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This is my little guide to the Swiss tax system. It's not the most exciting topic, but for those of us with limited German or financial skills, filling out your first Swiss tax return can be a pretty daunting task.
In this guide, you'll learn the basics of the Swiss tax system, find out how to get started with your personal tax return, and get some hints and tips on discounts to help you along the way.
By the end of this little guide, you should have a basic understanding of taxes in Switzerland and (hopefully) feel a little more confident when you fill out your next tax return. Also, you should save a few CHF this way. Which is never a bad thing.
If you like this tax guide, you should also check out my monster guide to investing in Switzerland. It covers a lot of topics to invest in Switzerland and is worth reading. Plus, there are more corny jokes to be had.
Sounds good? Then we start right away.
🎁 Reader Bonus: If you need help filling out your Swiss tax return or have general questions about taxes that aren't covered here – shoot me an email.
For whom is this little guide intended?
This little guide was put together for different locals and foreigners living in Switzerland. Similar to the topic of investing (see my guide on this), after arriving in Switzerland it was a bit confusing to understand the Swiss tax system and file my tax return.
Maybe you've just moved to Switzerland and haven't yet understood what you need to do for your income declaration and when.
Or you may be wondering, "When is the Swiss tax return due??" "How much tax do you have to pay?"And: "Do foreigners have to pay taxes at all??!"
You might also freak out and feel a little sick when another tax bill comes in. This is basically true for everyone. So how can you optimize your Swiss taxes? What can you deduct to reduce the amount of tax you have to pay each year?
Does this sound like you can identify with the above points? Then this little guide is just right for you.
A brief introduction to the Swiss tax system
Let's get right to the point: there are four main levels of income tax in Switzerland:
- Federal (the state)
- Canton (z. B. Zurich)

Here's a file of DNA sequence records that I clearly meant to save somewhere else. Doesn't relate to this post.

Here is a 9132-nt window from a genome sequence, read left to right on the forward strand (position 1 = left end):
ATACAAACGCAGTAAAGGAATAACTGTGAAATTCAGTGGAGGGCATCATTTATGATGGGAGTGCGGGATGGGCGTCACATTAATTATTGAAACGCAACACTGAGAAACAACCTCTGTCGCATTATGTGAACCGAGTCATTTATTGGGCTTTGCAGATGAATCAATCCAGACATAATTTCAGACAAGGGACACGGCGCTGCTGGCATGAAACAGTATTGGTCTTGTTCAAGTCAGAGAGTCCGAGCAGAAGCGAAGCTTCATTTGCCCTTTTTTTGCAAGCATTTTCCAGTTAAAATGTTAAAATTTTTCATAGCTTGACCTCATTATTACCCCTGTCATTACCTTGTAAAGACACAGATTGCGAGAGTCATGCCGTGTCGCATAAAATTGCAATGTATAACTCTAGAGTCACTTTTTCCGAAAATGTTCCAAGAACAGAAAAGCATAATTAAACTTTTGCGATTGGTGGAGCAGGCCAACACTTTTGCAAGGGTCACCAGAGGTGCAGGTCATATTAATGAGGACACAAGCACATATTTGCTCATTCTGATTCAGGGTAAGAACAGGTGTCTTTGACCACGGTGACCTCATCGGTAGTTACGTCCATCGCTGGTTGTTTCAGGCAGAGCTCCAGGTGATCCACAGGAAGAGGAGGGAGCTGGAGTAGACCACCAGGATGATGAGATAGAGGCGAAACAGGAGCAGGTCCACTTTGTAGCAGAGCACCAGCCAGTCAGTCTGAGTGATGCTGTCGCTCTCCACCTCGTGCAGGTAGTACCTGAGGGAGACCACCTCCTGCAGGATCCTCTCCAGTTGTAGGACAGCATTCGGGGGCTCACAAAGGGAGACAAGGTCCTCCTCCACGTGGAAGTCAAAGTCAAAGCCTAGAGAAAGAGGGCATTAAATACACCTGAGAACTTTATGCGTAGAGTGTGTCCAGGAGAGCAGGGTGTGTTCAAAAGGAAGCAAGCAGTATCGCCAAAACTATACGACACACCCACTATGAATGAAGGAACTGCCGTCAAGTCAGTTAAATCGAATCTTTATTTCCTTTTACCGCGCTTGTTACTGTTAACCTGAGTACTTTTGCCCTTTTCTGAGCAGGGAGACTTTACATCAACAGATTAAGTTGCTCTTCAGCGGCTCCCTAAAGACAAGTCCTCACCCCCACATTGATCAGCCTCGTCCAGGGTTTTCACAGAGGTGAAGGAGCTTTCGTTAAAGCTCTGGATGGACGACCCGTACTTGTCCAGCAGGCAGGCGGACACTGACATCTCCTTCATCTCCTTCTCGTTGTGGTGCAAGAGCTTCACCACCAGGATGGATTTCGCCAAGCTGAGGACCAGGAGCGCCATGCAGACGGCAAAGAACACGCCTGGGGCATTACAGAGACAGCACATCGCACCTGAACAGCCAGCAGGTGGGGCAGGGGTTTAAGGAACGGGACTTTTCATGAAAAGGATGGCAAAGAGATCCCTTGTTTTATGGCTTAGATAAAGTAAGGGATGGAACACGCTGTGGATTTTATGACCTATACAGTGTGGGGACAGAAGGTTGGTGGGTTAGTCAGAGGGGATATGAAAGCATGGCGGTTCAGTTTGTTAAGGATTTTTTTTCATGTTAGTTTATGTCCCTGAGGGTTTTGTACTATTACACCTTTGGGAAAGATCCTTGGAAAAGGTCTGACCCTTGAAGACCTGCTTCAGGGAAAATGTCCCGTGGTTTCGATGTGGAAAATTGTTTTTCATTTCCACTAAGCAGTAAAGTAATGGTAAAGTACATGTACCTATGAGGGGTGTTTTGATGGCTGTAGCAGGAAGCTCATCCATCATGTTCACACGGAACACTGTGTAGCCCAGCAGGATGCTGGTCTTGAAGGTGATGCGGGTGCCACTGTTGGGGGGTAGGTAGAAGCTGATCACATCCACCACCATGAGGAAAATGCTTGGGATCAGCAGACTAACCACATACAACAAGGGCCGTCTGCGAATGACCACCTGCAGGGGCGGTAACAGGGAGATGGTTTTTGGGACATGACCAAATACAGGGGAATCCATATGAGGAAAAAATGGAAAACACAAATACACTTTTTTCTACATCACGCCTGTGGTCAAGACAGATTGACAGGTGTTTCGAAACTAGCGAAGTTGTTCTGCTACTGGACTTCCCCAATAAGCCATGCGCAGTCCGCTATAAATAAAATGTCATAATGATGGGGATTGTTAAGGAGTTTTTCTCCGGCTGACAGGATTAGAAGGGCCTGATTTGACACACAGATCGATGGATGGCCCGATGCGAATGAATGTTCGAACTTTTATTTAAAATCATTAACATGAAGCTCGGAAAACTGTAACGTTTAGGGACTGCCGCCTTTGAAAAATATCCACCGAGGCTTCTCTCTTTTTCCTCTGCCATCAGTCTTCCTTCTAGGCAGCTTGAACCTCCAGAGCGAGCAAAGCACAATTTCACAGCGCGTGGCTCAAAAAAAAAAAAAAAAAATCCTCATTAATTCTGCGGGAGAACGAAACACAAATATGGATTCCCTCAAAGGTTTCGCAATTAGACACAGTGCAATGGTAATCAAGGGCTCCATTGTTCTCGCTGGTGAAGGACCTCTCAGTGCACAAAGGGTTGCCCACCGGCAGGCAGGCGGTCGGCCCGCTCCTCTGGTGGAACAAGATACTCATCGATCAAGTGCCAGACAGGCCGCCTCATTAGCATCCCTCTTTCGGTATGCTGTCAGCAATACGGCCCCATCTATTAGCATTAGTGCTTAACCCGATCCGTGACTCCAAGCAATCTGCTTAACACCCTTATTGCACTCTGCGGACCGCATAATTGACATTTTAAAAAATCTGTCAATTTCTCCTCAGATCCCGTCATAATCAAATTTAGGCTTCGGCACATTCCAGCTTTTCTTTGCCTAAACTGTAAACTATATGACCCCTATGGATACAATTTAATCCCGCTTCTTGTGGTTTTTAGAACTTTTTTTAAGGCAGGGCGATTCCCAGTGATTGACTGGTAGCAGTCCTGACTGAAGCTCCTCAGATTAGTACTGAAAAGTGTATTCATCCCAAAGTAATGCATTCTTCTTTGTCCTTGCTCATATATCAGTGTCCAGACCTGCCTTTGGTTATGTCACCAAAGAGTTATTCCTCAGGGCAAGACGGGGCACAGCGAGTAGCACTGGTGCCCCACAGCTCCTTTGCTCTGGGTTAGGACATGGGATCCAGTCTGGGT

- community (e.g. B. a city in Zurich)
- Church (depending on your faith)
This means that there is no single tax number you can use to calculate your total tax burden. Funny!
In general, tax rates in Switzerland are progressive (z. B. based on a range), so that people with higher income and assets pay more taxes than people with lower. The amount of tax you pay also depends on your personal status, for example whether you are married or single – and whether you have children or not.
We'll see later that the canton you live in also has a big influence on this.
How much tax you pay in Switzerland?
To find out how much tax you'll have to pay in Switzerland, let's first break down the individual parts that contribute to your total income tax burden.
The federal tax rates are set by the state and are the same throughout Switzerland.
These tax rates are progressive and based on your taxable income and whether you are married. To avoid confusion, let's first take a look at all the tax rates for single people in the table below.
Example: If you are single and your taxable income is 120.If your taxable income is CHF 000 per year, you fall into the range above.
You may think that you 8.8% of 120.000 you pay, but this is not correct. Based on a complicated accounting term called "marginal tax rate", you pay the basic amount (3.100) of the band and then the 8.8% on the additional amount.
Maybe an example will help you.
A salary of 120.000 falls within the range shown above of 103.600 to 134.600. Understand?
So you have 120.000 minus 103.600, what 16.400 results, which are taxed at 8.8 % = 1.400 CHF. Add this to the base amount of 3.Add 100 and you get a total estimated tax bill of 4.500 CHF.
In our example with 120.000 CHF taxable income, the federal tax rates vary slightly if you are married (see below). If you crunch the numbers (all else being equal), you'll pay about 3.100 CHF:
The fact that you are married has a significant impact on your tax rates.
At the beginning of the year, you'll receive a nice orange bill with an estimate based on the previous year, which you can review by 31. March you have to pay.
If there are differences from this amount after you have completed your taxes for the current year, you will either receive a tax refund later in the year – or another bill to make up the difference. For example, if you received a substantial salary increase in 2020, you will probably be able to take out a vacation loan in 2021 after 31. March receive another bill for federal income tax.